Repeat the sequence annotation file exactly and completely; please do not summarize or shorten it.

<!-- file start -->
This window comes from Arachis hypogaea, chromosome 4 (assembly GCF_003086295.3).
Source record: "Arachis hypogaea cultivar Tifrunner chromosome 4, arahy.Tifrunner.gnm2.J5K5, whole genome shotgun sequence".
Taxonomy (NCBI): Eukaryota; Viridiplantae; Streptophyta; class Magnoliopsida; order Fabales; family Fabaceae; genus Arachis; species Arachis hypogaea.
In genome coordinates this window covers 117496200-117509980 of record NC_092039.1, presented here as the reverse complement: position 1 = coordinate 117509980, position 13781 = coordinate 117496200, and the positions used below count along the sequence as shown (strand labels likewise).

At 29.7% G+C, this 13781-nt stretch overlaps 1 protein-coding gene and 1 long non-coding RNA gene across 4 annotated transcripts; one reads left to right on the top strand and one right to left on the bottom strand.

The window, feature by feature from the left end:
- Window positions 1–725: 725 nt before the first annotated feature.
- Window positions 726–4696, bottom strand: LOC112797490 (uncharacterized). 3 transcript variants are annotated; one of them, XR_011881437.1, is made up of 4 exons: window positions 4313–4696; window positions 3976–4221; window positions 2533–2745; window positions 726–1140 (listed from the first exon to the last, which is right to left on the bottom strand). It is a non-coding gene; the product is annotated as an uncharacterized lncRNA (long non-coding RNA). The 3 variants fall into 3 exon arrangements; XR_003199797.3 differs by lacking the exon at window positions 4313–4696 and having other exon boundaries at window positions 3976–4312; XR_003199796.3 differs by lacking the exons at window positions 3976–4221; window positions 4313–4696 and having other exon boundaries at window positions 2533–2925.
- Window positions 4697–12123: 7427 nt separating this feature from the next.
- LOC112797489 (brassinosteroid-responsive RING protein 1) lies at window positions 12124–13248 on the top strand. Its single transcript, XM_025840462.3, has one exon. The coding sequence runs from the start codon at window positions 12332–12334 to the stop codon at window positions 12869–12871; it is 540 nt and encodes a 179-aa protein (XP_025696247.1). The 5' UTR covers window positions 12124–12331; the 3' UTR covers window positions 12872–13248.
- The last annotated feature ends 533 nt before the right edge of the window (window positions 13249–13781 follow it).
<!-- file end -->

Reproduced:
This window comes from Arachis hypogaea, chromosome 4 (assembly GCF_003086295.3).
Source record: "Arachis hypogaea cultivar Tifrunner chromosome 4, arahy.Tifrunner.gnm2.J5K5, whole genome shotgun sequence".
Taxonomy (NCBI): Eukaryota; Viridiplantae; Streptophyta; class Magnoliopsida; order Fabales; family Fabaceae; genus Arachis; species Arachis hypogaea.
In genome coordinates this window covers 117496200-117509980 of record NC_092039.1, presented here as the reverse complement: position 1 = coordinate 117509980, position 13781 = coordinate 117496200, and the positions used below count along the sequence as shown (strand labels likewise).

At 29.7% G+C, this 13781-nt stretch overlaps 1 protein-coding gene and 1 long non-coding RNA gene across 4 annotated transcripts; one reads left to right on the top strand and one right to left on the bottom strand.

The window, feature by feature from the left end:
- Window positions 1–725: 725 nt before the first annotated feature.
- Window positions 726–4696, bottom strand: LOC112797490 (uncharacterized). 3 transcript variants are annotated; one of them, XR_011881437.1, is made up of 4 exons: window positions 4313–4696; window positions 3976–4221; window positions 2533–2745; window positions 726–1140 (listed from the first exon to the last, which is right to left on the bottom strand). It is a non-coding gene; the product is annotated as an uncharacterized lncRNA (long non-coding RNA). The 3 variants fall into 3 exon arrangements; XR_003199797.3 differs by lacking the exon at window positions 4313–4696 and having other exon boundaries at window positions 3976–4312; XR_003199796.3 differs by lacking the exons at window positions 3976–4221; window positions 4313–4696 and having other exon boundaries at window positions 2533–2925.
- Window positions 4697–12123: 7427 nt separating this feature from the next.
- LOC112797489 (brassinosteroid-responsive RING protein 1) lies at window positions 12124–13248 on the top strand. Its single transcript, XM_025840462.3, has one exon. The coding sequence runs from the start codon at window positions 12332–12334 to the stop codon at window positions 12869–12871; it is 540 nt and encodes a 179-aa protein (XP_025696247.1). The 5' UTR covers window positions 12124–12331; the 3' UTR covers window positions 12872–13248.
- The last annotated feature ends 533 nt before the right edge of the window (window positions 13249–13781 follow it).